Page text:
A former Adhoc official and deputy secretary-general of the National Election Committee hailed the Supreme Court’s verdict yesterday, which directed the Appeal Court to review his conviction over allegedly defamatory comments made to the media in May 2015.
In announcing the verdict yesterday, presiding judge Kong Sorim reminded Ny Chakrya that he had been sentenced by the Phnom Penh Municipal Court in September 2016 to six months jail and ordered to pay a six million riel ($1,250) fine upon being found guilty of three charges – public defamation, acts of slanderous denunciation, and publication of commentaries to influence the judicial process.
The case was brought to trial after two Siem Reap Provincial Court officials – investigating judge Ky Rithy and deputy prosecutor Sok Keo Bandith – filed a complaint against Chakrya.
He was accused of public defamation, acts of slanderous defamation and putting pressure on the court’s jurisdiction after holding two press conferences where he spoke on what he characterised as the court’s illegal detention of two villagers involved in a land dispute.
“At the press conference in Siem Reap, I said the arrest was not in accordance with procedure. In another press conference in Phnom Penh, I said Adhoc would file a complaint to the Supreme Council of Magistracy to request a review of the arrest that we thought was not in line with procedure,” he said during his trial last Wednesday.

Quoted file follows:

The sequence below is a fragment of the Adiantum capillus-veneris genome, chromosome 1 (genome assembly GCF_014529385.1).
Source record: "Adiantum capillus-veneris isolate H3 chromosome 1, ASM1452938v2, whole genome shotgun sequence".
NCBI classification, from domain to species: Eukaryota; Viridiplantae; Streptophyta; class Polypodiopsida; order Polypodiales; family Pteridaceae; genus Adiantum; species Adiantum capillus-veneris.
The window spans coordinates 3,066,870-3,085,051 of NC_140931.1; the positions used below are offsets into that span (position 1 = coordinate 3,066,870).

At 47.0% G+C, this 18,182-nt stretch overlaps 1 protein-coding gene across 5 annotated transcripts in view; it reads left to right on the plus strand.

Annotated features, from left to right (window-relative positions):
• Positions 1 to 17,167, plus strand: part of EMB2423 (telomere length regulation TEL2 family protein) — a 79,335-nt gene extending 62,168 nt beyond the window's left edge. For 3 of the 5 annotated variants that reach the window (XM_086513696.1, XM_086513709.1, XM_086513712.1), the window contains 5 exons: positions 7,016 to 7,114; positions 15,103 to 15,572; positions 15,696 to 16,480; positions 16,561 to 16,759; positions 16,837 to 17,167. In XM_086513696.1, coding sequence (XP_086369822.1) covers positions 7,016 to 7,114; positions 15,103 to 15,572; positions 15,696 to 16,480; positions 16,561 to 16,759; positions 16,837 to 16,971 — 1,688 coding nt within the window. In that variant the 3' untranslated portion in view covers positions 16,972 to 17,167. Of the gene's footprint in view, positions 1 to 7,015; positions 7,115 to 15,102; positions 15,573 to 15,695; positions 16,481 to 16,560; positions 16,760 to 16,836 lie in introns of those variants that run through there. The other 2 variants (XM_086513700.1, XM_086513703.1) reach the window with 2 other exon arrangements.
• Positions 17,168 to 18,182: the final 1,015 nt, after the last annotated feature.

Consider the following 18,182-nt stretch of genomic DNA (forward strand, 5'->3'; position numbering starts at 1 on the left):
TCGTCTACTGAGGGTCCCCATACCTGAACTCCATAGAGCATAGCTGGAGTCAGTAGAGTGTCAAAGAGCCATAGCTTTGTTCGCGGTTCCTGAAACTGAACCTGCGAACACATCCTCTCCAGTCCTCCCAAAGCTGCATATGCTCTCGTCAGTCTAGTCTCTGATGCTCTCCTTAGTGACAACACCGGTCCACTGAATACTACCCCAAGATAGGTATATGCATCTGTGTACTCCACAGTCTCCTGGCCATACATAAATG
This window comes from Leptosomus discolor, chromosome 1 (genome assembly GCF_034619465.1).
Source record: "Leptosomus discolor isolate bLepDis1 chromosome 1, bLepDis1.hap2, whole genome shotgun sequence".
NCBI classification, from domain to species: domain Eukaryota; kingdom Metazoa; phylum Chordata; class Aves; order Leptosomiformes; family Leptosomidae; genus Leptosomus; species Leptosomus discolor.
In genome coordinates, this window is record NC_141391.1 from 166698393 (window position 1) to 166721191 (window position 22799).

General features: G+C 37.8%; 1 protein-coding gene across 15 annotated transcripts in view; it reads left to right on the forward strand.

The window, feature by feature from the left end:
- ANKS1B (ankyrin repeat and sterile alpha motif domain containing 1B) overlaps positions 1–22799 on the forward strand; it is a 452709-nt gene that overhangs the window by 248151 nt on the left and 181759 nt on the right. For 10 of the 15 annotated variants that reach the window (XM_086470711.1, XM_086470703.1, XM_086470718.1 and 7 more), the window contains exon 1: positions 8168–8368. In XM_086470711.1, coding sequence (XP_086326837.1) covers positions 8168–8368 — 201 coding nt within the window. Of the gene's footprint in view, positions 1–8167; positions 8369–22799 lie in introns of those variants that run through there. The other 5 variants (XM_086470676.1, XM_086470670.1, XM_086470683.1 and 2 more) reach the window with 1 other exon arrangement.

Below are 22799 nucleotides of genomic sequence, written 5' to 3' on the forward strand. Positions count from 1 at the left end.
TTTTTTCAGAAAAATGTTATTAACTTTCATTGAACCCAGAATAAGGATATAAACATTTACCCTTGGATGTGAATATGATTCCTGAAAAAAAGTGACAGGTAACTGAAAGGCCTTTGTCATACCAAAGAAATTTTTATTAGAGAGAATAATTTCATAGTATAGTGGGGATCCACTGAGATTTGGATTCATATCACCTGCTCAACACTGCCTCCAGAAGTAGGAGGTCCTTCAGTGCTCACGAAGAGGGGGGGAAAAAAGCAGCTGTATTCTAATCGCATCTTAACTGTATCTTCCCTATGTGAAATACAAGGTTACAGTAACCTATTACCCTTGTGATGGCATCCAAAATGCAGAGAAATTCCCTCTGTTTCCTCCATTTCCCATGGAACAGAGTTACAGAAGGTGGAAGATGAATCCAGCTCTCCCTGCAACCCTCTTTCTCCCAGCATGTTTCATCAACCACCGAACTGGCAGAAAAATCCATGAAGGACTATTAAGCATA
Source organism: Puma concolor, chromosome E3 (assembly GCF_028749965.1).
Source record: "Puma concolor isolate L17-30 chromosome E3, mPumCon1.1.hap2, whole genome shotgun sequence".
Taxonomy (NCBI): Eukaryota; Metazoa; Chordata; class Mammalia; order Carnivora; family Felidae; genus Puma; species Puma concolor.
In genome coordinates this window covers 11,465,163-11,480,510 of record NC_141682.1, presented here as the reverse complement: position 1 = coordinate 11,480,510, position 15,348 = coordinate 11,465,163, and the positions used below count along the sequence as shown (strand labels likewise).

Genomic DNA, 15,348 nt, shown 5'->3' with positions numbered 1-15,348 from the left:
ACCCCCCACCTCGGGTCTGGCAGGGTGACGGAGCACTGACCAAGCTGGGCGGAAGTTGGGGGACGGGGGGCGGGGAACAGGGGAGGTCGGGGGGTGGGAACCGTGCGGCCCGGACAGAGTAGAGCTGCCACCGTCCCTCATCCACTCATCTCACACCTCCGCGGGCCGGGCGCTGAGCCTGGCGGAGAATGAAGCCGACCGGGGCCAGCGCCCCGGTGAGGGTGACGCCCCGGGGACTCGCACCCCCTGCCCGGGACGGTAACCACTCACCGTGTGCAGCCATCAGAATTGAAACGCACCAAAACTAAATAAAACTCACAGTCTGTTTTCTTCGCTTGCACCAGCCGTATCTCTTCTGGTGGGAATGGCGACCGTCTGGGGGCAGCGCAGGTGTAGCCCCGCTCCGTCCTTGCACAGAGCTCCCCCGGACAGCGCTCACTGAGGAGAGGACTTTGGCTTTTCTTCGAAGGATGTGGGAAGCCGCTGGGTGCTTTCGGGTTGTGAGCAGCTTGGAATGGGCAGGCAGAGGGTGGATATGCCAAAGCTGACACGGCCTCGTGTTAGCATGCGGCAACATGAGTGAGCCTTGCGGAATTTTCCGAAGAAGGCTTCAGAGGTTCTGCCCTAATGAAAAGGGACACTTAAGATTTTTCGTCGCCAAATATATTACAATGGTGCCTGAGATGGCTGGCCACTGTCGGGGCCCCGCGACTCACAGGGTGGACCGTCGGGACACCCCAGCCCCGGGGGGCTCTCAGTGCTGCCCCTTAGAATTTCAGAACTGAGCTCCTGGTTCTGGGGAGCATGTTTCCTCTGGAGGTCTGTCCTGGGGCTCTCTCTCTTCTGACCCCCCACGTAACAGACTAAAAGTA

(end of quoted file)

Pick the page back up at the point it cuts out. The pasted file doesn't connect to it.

The municipal court’s decision prompted Chakrya and his defence lawyer Sam Sokong to request the appeal court to review the case.
Sokong said the lower court’s decision may have been based on four media reports which had incorrectly published Chakrya’s speech.
“The media said the court colluded with each other in making the arrest and that the court was corrupt in its decision to detain the two villagers,” Sokong said.
Sokong said his client should be cleared of the “publication of commentaries to influence the judicial process” charge because he held the press conference only after the court decided to detain the two villagers.
However, in December last year, the appeal court upheld the municipal court’s verdict.
Sorim called the upholding of the verdict ‘incorrect’. He said: “The appeal court’s decision was baseless and did not compare [Chakrya’s] voice record with what the media published.
“[The appeal court] needs to separate defamation from false news reports. Therefore, the Supreme Court will not uphold [the appeal court’s] decision and asks it to review the case again.”
Outside the courtroom, Chakrya told The Post that the Supreme Court’s decision was acceptable.
“The Supreme Court’s decision was based on clear legal procedure, explaining reasons and evidence,” he said.